Dealing with disaster by transforming it into opportunity is an old adage, but talk of AIFMs repeating the success of UCITS funds as a global brand is more than premature. Even UCITS funds are still primarily a European domestic phenomenon.
It is not hard to recall the dismay that greeted the first drafts of the Alternative Investment Fund Managers Directive (AIFMD) in 2009. Private equity managers were astonished to find the Directive encompassed their activities at all, and blamed it at the time on the machinations of the former Danish prime minister and European socialist leader Paul Nyrup Rasmussen, who had described private equity as a “menace” which saddled healthy companies with debt, laid off workers and stripped assets.
Hedge fund managers were equally vilified by European politicians. Heinz Müntefering, the chairman of the Social Democratic Party (SDP) in Germany, had in 2005 described them as “locusts.” So news that AIFMs would have to constrain and disclose the remuneration of senior staff, appoint depositary banks to safeguard the assets of investors, monitor cash flows and insist on compliance with their prospectuses and report regularly on their activities to regulators was as unexpected as it was unwelcome. Fierce and sustained lobbying against the AIFMD began almost immediately, and a handful of managers headed for Switzerland and Hong Kong rather than put up with the interference.
Five years on, with the AIFMD at last becoming a reality, alternative fund managers are more than sanguine about the impact. Some even argue that AIFMD will actually help them raise capital. A survey of fund managers in 2013 by BNY Mellon Alternative Investment Services (AIS) found 54 per cent of respondents confident that the Directive would encourage investment in alternative funds. Chief among the reasons for that was the ability to distribute funds more widely as a result of being regulated under the AIFMD. There was talk for the first time that AIFMD could become a global brand comparable to that created by successive Undertakings for Collective Investment in Transferable Securities (UCITS) directives.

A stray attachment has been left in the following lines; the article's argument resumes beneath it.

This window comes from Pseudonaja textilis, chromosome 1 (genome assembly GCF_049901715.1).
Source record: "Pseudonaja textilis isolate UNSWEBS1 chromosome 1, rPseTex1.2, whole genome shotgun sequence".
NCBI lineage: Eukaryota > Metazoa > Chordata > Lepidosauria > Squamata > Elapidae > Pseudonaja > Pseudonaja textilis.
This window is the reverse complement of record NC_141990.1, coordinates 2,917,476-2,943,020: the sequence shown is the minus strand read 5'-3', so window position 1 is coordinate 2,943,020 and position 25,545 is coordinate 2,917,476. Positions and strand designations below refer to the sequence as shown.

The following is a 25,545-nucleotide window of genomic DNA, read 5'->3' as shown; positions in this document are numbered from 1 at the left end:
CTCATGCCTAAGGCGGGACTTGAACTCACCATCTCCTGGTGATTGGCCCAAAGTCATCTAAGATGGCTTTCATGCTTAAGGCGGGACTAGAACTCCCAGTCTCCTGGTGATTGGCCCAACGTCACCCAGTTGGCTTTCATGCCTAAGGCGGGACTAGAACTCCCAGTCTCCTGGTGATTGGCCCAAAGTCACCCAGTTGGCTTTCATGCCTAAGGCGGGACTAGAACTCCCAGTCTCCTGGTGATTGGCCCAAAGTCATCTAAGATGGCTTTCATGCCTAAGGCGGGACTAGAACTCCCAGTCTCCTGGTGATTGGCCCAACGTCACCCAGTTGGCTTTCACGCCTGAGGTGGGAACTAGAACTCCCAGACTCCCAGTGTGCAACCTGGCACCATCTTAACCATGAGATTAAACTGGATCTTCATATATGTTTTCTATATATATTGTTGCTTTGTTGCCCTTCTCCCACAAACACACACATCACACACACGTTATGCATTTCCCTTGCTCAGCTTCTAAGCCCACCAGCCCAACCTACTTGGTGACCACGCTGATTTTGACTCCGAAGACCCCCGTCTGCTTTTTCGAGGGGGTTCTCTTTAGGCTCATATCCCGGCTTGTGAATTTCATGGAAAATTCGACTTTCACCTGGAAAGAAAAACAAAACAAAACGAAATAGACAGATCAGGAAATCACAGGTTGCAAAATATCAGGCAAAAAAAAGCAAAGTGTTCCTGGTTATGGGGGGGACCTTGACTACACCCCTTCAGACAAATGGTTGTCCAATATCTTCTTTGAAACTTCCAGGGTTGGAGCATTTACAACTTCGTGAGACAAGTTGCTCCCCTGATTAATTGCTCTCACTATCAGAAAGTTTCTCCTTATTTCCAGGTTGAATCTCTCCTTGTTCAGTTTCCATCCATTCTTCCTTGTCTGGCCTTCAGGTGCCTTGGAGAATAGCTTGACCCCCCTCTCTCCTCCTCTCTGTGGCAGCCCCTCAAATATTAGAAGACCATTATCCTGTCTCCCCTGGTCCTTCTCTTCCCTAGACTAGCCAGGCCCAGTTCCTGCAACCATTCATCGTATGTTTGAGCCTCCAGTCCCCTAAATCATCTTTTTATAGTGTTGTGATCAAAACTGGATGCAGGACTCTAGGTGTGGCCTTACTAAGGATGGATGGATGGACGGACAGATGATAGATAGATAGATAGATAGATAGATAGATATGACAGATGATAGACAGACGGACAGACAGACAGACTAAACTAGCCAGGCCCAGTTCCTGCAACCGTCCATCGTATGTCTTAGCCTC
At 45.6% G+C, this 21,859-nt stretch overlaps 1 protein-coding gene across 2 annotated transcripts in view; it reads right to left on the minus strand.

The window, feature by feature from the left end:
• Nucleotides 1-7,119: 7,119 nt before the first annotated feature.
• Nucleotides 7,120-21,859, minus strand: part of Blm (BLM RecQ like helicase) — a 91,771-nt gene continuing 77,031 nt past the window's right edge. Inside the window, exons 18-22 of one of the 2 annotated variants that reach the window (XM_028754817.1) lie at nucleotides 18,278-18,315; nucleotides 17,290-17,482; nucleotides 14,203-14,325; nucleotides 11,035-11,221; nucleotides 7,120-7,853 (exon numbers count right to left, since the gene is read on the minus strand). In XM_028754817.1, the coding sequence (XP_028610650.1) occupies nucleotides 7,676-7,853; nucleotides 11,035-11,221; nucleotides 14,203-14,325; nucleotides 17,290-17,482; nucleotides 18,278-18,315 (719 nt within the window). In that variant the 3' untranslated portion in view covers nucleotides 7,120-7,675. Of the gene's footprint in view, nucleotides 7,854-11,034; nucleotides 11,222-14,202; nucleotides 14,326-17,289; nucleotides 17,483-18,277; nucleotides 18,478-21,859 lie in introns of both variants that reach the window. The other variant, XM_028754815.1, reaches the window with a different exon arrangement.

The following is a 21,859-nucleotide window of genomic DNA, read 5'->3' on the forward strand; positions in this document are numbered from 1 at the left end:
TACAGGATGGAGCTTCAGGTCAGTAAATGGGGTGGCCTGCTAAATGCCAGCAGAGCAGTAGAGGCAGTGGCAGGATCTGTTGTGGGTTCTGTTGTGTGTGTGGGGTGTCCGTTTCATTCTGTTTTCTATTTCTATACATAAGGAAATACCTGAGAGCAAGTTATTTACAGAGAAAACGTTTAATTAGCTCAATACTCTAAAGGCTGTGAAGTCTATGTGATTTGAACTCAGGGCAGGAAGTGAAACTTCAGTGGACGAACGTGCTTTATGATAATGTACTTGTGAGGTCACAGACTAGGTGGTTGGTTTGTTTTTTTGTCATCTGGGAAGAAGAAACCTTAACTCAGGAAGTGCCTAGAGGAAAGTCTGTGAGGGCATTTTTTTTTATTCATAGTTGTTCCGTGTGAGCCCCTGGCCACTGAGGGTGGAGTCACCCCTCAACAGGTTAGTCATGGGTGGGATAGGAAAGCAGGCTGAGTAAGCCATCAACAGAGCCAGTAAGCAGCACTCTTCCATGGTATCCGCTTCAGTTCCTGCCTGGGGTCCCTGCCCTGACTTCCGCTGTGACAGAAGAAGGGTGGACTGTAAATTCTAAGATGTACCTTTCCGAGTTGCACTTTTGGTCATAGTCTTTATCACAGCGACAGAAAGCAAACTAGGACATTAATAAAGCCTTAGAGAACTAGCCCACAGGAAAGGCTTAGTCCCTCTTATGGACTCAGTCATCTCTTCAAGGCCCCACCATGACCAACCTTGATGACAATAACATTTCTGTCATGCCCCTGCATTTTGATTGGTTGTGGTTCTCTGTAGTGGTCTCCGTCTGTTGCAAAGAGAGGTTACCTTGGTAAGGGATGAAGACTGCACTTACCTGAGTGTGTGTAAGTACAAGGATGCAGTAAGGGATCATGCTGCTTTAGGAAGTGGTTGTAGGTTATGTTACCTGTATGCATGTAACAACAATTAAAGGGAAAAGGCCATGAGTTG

“A lot of the large pension plans and insurers in Europe do not invest in hedge funds because there has been an unfavourable regulatory backdrop,” says Donald Pepper, head of alternative sales at Old Mutual Global Investors in London. “There has also been political pressure from certain EU governments not to invest in hedge funds. At Old Mutual Global Investors, we are positive about the future of AIFMs and we feel allocators will warm to them, given the investor protections and safeguards now in place.” Others are less excited. A survey conducted in the summer of 2013 by alternative investment management industry data providers Preqin found only a third (35 per cent) of investors felt the AIFMD would have a positive impact on capital raising, while just one in five (22 per cent) felt the opposite. A Deutsche Bank Markets Prime Finance survey of hedge funds managing $325 billion found two out of three (61 per cent) sceptical about the ability of the AIFMD to open new sources of capital and the rest (39 per cent) unsure. Interest in AIFMD as a capital raising device is particularly low among American managers, with nine out of ten (90 per cent) telling the Deutsche Bank study they were unenthusiastic about complying with AIFMD even if the marketing passport was extended to funds based outside the EU.